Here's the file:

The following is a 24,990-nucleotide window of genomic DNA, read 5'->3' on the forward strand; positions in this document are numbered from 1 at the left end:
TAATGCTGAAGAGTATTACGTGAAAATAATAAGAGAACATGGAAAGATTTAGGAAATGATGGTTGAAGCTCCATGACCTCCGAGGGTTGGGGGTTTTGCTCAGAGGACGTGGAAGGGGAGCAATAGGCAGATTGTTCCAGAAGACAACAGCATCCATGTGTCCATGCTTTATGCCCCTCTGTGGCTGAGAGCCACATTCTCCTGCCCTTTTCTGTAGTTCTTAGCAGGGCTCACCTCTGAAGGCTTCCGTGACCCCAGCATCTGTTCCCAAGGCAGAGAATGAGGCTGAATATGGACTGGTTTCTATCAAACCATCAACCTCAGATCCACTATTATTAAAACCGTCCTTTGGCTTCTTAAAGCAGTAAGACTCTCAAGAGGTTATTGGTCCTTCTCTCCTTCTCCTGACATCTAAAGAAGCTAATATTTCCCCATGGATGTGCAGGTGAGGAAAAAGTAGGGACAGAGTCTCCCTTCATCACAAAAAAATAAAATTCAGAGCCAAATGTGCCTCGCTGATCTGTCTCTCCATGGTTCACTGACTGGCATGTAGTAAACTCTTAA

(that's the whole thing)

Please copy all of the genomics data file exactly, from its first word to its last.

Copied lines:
The following is a 24,990-nucleotide window of genomic DNA, read 5'->3' on the forward strand; positions in this document are numbered from 1 at the left end:
TAATGCTGAAGAGTATTACGTGAAAATAATAAGAGAACATGGAAAGATTTAGGAAATGATGGTTGAAGCTCCATGACCTCCGAGGGTTGGGGGTTTTGCTCAGAGGACGTGGAAGGGGAGCAATAGGCAGATTGTTCCAGAAGACAACAGCATCCATGTGTCCATGCTTTATGCCCCTCTGTGGCTGAGAGCCACATTCTCCTGCCCTTTTCTGTAGTTCTTAGCAGGGCTCACCTCTGAAGGCTTCCGTGACCCCAGCATCTGTTCCCAAGGCAGAGAATGAGGCTGAATATGGACTGGTTTCTATCAAACCATCAACCTCAGATCCACTATTATTAAAACCGTCCTTTGGCTTCTTAAAGCAGTAAGACTCTCAAGAGGTTATTGGTCCTTCTCTCCTTCTCCTGACATCTAAAGAAGCTAATATTTCCCCATGGATGTGCAGGTGAGGAAAAAGTAGGGACAGAGTCTCCCTTCATCACAAAAAAATAAAATTCAGAGCCAAATGTGCCTCGCTGATCTGTCTCTCCATGGTTCACTGACTGGCATGTAGTAAACTCTTAA